However, in industrially relevant scenarios of closed, large-scale containers, for example, stainless-steel fermentation tanks in brewery industry shown in Figure 1, strong attenuation in the medium and reflections from container walls hamper communication itself, and, thus, also localization.

Figure 1: Fermentation tanks example of twenty meters height and six meters diameter from brewery industry (Courtesy Warsteiner).

In our research, an alternative localization system has been conceived to locate the units of the sensor swarm based on magnetic technology and inspired by existing tracking systems and technology, for example, helmet tracking in military applications or instrument or pill tracking in medical applications. The developed approach and system scales to the required industrial tank sizes. It employs integrated magnetic sensors together with algorithms from computational intelligence to robustly calculate the sensor node localization from magnetic field emitting beacons. In this paper, the basic electronic system and an extension by neural networks as virtual sensors in a supervised approach for the significant improvement of the localization quality and the simplified adaptation to changed or new application scenarios are presented. In Section 2, we will outline our approach, system architecture and electronics, scenarios, data acquisition, and the synchronization approach with the corresponding classification experiments. In Section 3 virtual sensor methods and corresponding parameter settings will be given. In Section 4, before concluding, our experiments and results will be presented.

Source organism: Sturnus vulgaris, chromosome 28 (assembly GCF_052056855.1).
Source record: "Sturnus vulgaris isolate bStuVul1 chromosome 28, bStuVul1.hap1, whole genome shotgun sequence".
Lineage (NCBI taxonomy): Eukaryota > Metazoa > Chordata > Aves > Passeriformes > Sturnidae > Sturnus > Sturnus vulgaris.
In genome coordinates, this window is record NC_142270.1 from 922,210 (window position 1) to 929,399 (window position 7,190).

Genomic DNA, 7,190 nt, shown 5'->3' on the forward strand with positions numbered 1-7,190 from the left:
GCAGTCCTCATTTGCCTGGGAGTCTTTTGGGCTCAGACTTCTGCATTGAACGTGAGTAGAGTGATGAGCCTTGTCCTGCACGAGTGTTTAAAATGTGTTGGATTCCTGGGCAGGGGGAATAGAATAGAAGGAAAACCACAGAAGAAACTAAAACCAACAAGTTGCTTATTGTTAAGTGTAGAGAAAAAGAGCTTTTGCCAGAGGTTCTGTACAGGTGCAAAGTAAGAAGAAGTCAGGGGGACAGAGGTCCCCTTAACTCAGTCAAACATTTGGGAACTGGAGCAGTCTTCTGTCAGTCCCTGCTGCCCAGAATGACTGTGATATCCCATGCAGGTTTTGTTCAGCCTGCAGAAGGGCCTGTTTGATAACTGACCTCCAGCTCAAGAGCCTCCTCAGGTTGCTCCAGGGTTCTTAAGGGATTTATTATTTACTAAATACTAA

2. Magnetic Localization System